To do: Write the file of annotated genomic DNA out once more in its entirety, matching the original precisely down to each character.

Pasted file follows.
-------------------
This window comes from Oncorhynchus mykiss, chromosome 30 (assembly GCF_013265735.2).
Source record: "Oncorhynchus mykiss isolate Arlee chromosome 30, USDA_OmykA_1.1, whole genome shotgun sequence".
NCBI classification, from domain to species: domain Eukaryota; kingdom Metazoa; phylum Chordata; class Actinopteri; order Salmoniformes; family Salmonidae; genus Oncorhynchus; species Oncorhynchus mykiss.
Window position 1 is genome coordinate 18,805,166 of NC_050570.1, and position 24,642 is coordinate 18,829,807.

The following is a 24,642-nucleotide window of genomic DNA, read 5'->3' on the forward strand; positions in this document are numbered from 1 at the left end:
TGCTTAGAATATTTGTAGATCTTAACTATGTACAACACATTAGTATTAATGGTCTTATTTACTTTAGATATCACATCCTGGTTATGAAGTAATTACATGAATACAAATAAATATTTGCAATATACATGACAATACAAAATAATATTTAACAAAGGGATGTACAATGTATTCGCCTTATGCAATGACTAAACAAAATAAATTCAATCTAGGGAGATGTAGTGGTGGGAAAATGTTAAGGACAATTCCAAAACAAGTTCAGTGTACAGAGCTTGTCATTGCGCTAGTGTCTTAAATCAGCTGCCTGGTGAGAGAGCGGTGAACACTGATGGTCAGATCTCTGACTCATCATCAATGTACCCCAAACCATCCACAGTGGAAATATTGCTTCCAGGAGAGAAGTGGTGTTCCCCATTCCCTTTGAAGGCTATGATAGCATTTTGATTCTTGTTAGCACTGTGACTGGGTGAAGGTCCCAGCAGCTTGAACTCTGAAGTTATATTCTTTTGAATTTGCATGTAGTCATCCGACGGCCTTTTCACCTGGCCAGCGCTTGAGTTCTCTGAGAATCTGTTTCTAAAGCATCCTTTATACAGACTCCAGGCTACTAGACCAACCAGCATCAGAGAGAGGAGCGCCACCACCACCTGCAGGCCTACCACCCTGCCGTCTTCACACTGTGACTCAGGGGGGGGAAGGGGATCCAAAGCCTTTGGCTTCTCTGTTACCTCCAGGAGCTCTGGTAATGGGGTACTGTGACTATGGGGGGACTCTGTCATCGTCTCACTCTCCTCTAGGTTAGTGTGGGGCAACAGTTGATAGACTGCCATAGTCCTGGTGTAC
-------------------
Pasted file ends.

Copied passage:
This window comes from Oncorhynchus mykiss, chromosome 30 (assembly GCF_013265735.2).
Source record: "Oncorhynchus mykiss isolate Arlee chromosome 30, USDA_OmykA_1.1, whole genome shotgun sequence".
NCBI classification, from domain to species: domain Eukaryota; kingdom Metazoa; phylum Chordata; class Actinopteri; order Salmoniformes; family Salmonidae; genus Oncorhynchus; species Oncorhynchus mykiss.
Window position 1 is genome coordinate 18,805,166 of NC_050570.1, and position 24,642 is coordinate 18,829,807.

The following is a 24,642-nucleotide window of genomic DNA, read 5'->3' on the forward strand; positions in this document are numbered from 1 at the left end:
TGCTTAGAATATTTGTAGATCTTAACTATGTACAACACATTAGTATTAATGGTCTTATTTACTTTAGATATCACATCCTGGTTATGAAGTAATTACATGAATACAAATAAATATTTGCAATATACATGACAATACAAAATAATATTTAACAAAGGGATGTACAATGTATTCGCCTTATGCAATGACTAAACAAAATAAATTCAATCTAGGGAGATGTAGTGGTGGGAAAATGTTAAGGACAATTCCAAAACAAGTTCAGTGTACAGAGCTTGTCATTGCGCTAGTGTCTTAAATCAGCTGCCTGGTGAGAGAGCGGTGAACACTGATGGTCAGATCTCTGACTCATCATCAATGTACCCCAAACCATCCACAGTGGAAATATTGCTTCCAGGAGAGAAGTGGTGTTCCCCATTCCCTTTGAAGGCTATGATAGCATTTTGATTCTTGTTAGCACTGTGACTGGGTGAAGGTCCCAGCAGCTTGAACTCTGAAGTTATATTCTTTTGAATTTGCATGTAGTCATCCGACGGCCTTTTCACCTGGCCAGCGCTTGAGTTCTCTGAGAATCTGTTTCTAAAGCATCCTTTATACAGACTCCAGGCTACTAGACCAACCAGCATCAGAGAGAGGAGCGCCACCACCACCTGCAGGCCTACCACCCTGCCGTCTTCACACTGTGACTCAGGGGGGGGAAGGGGATCCAAAGCCTTTGGCTTCTCTGTTACCTCCAGGAGCTCTGGTAATGGGGTACTGTGACTATGGGGGGACTCTGTCATCGTCTCACTCTCCTCTAGGTTAGTGTGGGGCAACAGTTGATAGACTGCCATAGTCCTGGTGTAC